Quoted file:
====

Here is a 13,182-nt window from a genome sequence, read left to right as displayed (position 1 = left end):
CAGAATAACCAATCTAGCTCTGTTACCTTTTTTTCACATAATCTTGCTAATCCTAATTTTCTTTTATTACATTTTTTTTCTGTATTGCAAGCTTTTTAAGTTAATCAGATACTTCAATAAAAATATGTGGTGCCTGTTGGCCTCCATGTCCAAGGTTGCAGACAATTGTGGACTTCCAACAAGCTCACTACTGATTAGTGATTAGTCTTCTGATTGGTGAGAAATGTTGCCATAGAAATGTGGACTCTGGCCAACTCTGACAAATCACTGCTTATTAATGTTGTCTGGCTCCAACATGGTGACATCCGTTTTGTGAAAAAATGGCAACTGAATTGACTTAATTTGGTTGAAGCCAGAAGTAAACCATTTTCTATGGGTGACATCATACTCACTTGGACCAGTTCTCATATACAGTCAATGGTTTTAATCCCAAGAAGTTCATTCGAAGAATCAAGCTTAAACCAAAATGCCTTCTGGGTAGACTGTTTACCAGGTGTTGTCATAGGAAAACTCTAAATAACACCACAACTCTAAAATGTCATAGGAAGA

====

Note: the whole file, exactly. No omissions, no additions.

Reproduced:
Here is a 13,182-nt window from a genome sequence, read left to right as displayed (position 1 = left end):
CAGAATAACCAATCTAGCTCTGTTACCTTTTTTTCACATAATCTTGCTAATCCTAATTTTCTTTTATTACATTTTTTTTCTGTATTGCAAGCTTTTTAAGTTAATCAGATACTTCAATAAAAATATGTGGTGCCTGTTGGCCTCCATGTCCAAGGTTGCAGACAATTGTGGACTTCCAACAAGCTCACTACTGATTAGTGATTAGTCTTCTGATTGGTGAGAAATGTTGCCATAGAAATGTGGACTCTGGCCAACTCTGACAAATCACTGCTTATTAATGTTGTCTGGCTCCAACATGGTGACATCCGTTTTGTGAAAAAATGGCAACTGAATTGACTTAATTTGGTTGAAGCCAGAAGTAAACCATTTTCTATGGGTGACATCATACTCACTTGGACCAGTTCTCATATACAGTCAATGGTTTTAATCCCAAGAAGTTCATTCGAAGAATCAAGCTTAAACCAAAATGCCTTCTGGGTAGACTGTTTACCAGGTGTTGTCATAGGAAAACTCTAAATAACACCACAACTCTAAAATGTCATAGGAAGA